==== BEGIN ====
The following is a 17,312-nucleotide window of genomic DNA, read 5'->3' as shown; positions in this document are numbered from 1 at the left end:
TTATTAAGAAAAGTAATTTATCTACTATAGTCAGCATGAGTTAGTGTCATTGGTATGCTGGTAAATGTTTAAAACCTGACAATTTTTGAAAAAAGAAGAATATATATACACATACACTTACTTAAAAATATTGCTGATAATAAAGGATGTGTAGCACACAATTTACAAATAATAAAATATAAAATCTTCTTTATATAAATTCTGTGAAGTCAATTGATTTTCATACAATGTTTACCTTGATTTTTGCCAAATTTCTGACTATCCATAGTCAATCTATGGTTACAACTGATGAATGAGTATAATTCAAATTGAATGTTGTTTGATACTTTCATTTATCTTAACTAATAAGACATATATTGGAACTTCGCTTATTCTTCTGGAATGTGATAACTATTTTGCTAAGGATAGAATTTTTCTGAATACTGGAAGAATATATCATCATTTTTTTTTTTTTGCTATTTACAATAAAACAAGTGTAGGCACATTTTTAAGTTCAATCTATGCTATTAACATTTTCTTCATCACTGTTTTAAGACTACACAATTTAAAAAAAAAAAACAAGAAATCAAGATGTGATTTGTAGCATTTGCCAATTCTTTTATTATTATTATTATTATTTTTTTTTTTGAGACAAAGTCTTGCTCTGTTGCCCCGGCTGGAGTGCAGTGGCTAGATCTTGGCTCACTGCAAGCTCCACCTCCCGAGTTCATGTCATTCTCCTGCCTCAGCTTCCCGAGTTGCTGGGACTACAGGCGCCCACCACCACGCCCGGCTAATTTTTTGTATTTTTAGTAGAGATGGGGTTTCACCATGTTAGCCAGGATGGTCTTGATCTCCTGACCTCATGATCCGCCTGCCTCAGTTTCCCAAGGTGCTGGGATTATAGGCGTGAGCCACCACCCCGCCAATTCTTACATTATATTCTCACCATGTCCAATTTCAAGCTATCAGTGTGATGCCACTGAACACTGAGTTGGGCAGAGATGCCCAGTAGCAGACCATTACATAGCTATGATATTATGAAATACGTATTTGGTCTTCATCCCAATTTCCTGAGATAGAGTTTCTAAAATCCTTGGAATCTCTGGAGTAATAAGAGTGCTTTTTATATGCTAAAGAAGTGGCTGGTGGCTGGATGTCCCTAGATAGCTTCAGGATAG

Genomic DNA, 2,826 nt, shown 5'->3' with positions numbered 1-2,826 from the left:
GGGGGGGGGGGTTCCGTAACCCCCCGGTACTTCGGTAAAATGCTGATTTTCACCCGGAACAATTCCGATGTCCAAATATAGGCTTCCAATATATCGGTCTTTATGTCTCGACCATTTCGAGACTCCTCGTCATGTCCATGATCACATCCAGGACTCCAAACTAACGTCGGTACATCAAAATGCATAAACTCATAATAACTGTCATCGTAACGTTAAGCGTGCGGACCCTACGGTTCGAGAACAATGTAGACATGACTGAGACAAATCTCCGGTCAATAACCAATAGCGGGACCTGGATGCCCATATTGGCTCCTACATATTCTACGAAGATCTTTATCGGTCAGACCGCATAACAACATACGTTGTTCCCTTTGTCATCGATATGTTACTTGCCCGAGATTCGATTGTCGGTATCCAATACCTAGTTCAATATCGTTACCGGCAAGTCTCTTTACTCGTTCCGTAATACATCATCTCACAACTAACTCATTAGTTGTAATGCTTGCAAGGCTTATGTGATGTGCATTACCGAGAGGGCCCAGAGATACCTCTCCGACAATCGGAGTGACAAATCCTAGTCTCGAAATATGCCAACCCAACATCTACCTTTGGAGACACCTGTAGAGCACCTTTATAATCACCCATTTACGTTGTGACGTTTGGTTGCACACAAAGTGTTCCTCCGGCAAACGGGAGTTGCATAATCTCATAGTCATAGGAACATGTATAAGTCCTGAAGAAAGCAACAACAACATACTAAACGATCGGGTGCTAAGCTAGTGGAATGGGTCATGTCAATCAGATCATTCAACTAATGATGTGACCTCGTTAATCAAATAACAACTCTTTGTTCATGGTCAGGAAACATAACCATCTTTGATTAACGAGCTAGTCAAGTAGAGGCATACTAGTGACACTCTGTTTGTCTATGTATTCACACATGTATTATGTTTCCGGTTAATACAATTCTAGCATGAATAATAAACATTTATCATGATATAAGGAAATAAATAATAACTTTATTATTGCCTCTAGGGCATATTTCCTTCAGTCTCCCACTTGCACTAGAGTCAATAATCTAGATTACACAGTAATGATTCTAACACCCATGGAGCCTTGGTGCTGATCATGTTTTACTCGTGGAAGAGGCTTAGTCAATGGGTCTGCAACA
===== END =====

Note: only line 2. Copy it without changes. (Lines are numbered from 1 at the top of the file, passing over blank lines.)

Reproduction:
TTATTAAGAAAAGTAATTTATCTACTATAGTCAGCATGAGTTAGTGTCATTGGTATGCTGGTAAATGTTTAAAACCTGACAATTTTTGAAAAAAGAAGAATATATATACACATACACTTACTTAAAAATATTGCTGATAATAAAGGATGTGTAGCACACAATTTACAAATAATAAAATATAAAATCTTCTTTATATAAATTCTGTGAAGTCAATTGATTTTCATACAATGTTTACCTTGATTTTTGCCAAATTTCTGACTATCCATAGTCAATCTATGGTTACAACTGATGAATGAGTATAATTCAAATTGAATGTTGTTTGATACTTTCATTTATCTTAACTAATAAGACATATATTGGAACTTCGCTTATTCTTCTGGAATGTGATAACTATTTTGCTAAGGATAGAATTTTTCTGAATACTGGAAGAATATATCATCATTTTTTTTTTTTTGCTATTTACAATAAAACAAGTGTAGGCACATTTTTAAGTTCAATCTATGCTATTAACATTTTCTTCATCACTGTTTTAAGACTACACAATTTAAAAAAAAAAAACAAGAAATCAAGATGTGATTTGTAGCATTTGCCAATTCTTTTATTATTATTATTATTATTTTTTTTTTTGAGACAAAGTCTTGCTCTGTTGCCCCGGCTGGAGTGCAGTGGCTAGATCTTGGCTCACTGCAAGCTCCACCTCCCGAGTTCATGTCATTCTCCTGCCTCAGCTTCCCGAGTTGCTGGGACTACAGGCGCCCACCACCACGCCCGGCTAATTTTTTGTATTTTTAGTAGAGATGGGGTTTCACCATGTTAGCCAGGATGGTCTTGATCTCCTGACCTCATGATCCGCCTGCCTCAGTTTCCCAAGGTGCTGGGATTATAGGCGTGAGCCACCACCCCGCCAATTCTTACATTATATTCTCACCATGTCCAATTTCAAGCTATCAGTGTGATGCCACTGAACACTGAGTTGGGCAGAGATGCCCAGTAGCAGACCATTACATAGCTATGATATTATGAAATACGTATTTGGTCTTCATCCCAATTTCCTGAGATAGAGTTTCTAAAATCCTTGGAATCTCTGGAGTAATAAGAGTGCTTTTTATATGCTAAAGAAGTGGCTGGTGGCTGGATGTCCCTAGATAGCTTCAGGATAG